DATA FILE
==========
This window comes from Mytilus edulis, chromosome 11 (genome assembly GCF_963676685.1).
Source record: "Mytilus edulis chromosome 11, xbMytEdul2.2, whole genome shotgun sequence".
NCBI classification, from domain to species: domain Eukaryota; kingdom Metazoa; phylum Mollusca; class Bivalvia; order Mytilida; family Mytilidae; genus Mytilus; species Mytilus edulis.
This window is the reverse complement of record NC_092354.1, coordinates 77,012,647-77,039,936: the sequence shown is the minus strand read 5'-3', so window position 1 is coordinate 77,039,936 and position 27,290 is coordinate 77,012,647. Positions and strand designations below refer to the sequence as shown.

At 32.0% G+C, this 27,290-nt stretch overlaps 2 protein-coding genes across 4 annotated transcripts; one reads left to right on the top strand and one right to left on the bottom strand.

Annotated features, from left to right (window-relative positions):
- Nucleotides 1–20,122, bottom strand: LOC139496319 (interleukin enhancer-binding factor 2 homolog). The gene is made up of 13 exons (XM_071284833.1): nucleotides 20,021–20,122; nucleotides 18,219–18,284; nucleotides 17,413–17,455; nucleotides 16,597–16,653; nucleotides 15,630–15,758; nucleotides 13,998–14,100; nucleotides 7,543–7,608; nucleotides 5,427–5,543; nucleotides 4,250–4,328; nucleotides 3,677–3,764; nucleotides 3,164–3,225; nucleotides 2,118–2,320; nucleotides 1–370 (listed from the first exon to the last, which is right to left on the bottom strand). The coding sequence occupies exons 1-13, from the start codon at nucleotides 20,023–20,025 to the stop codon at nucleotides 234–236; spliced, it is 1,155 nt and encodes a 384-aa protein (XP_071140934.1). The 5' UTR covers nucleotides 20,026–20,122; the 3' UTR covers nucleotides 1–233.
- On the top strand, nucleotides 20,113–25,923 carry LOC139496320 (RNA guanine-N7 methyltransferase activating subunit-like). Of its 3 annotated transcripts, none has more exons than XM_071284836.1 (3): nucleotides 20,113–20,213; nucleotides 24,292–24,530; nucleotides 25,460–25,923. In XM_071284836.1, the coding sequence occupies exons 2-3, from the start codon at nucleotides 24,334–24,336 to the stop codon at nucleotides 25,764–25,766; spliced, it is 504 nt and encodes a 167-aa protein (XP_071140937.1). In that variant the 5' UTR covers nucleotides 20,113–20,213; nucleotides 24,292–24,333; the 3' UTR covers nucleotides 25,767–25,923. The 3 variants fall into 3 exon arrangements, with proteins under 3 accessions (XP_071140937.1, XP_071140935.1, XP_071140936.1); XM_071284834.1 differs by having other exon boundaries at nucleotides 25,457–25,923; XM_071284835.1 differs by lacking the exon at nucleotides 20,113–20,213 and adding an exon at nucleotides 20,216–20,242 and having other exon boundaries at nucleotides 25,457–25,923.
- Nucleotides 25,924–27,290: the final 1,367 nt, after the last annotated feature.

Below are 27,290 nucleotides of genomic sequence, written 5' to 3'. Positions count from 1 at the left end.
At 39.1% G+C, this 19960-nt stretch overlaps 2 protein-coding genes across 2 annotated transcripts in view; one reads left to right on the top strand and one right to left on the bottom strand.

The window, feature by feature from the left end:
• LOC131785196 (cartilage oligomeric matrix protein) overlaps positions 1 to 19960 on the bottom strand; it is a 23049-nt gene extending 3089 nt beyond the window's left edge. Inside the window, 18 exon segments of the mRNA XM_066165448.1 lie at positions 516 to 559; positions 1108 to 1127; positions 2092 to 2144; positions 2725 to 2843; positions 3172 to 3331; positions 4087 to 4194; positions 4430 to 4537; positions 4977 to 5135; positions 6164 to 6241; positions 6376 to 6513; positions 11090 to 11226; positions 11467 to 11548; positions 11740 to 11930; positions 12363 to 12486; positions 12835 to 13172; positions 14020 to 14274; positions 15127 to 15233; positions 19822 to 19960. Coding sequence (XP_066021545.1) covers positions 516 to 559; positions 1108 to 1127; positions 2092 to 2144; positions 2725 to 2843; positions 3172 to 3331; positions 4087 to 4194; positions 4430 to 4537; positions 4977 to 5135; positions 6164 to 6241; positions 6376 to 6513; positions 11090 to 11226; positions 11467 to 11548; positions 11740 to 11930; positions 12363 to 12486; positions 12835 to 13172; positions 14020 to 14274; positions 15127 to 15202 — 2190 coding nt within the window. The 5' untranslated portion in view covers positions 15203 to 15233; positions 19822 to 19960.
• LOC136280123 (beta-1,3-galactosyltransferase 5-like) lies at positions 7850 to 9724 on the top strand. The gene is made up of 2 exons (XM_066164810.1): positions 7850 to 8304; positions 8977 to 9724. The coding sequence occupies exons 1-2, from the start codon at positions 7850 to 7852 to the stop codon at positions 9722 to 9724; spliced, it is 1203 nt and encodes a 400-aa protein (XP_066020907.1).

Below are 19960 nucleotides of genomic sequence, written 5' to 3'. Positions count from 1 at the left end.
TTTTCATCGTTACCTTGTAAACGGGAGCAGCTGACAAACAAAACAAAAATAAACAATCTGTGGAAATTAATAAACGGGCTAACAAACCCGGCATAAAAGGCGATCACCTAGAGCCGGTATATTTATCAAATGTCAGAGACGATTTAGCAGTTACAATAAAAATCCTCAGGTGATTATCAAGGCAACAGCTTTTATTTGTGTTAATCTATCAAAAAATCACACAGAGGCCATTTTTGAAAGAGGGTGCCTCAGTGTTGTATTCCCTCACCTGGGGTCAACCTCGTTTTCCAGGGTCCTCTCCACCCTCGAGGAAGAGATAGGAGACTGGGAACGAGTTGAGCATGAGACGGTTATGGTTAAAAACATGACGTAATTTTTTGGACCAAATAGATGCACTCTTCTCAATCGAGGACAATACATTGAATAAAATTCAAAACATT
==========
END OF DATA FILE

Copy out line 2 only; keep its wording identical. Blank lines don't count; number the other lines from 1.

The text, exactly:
Source record: "Mytilus edulis chromosome 11, xbMytEdul2.2, whole genome shotgun sequence".